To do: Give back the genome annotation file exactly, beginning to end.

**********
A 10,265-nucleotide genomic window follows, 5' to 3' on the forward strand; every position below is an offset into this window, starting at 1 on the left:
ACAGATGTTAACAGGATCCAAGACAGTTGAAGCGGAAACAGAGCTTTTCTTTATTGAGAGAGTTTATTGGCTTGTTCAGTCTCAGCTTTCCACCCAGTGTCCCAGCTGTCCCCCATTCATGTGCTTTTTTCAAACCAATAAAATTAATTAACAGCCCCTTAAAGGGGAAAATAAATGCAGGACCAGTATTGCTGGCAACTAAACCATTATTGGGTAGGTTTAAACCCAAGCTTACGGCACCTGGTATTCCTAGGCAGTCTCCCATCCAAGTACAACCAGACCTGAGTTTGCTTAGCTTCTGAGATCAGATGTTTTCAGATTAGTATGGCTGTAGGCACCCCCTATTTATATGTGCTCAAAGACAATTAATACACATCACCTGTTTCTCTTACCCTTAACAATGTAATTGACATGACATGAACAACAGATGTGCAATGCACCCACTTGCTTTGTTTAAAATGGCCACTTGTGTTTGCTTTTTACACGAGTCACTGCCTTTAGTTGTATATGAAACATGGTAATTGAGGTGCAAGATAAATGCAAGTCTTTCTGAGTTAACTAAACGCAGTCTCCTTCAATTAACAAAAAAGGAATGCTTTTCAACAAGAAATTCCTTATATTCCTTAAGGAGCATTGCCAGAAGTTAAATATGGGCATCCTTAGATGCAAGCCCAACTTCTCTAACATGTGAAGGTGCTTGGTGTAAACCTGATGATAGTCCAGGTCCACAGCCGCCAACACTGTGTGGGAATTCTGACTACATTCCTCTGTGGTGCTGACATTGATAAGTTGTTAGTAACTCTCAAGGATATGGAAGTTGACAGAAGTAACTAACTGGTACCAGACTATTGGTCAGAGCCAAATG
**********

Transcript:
A 10,265-nucleotide genomic window follows, 5' to 3' on the forward strand; every position below is an offset into this window, starting at 1 on the left:
ACAGATGTTAACAGGATCCAAGACAGTTGAAGCGGAAACAGAGCTTTTCTTTATTGAGAGAGTTTATTGGCTTGTTCAGTCTCAGCTTTCCACCCAGTGTCCCAGCTGTCCCCCATTCATGTGCTTTTTTCAAACCAATAAAATTAATTAACAGCCCCTTAAAGGGGAAAATAAATGCAGGACCAGTATTGCTGGCAACTAAACCATTATTGGGTAGGTTTAAACCCAAGCTTACGGCACCTGGTATTCCTAGGCAGTCTCCCATCCAAGTACAACCAGACCTGAGTTTGCTTAGCTTCTGAGATCAGATGTTTTCAGATTAGTATGGCTGTAGGCACCCCCTATTTATATGTGCTCAAAGACAATTAATACACATCACCTGTTTCTCTTACCCTTAACAATGTAATTGACATGACATGAACAACAGATGTGCAATGCACCCACTTGCTTTGTTTAAAATGGCCACTTGTGTTTGCTTTTTACACGAGTCACTGCCTTTAGTTGTATATGAAACATGGTAATTGAGGTGCAAGATAAATGCAAGTCTTTCTGAGTTAACTAAACGCAGTCTCCTTCAATTAACAAAAAAGGAATGCTTTTCAACAAGAAATTCCTTATATTCCTTAAGGAGCATTGCCAGAAGTTAAATATGGGCATCCTTAGATGCAAGCCCAACTTCTCTAACATGTGAAGGTGCTTGGTGTAAACCTGATGATAGTCCAGGTCCACAGCCGCCAACACTGTGTGGGAATTCTGACTACATTCCTCTGTGGTGCTGACATTGATAAGTTGTTAGTAACTCTCAAGGATATGGAAGTTGACAGAAGTAACTAACTGGTACCAGACTATTGGTCAGAGCCAAATG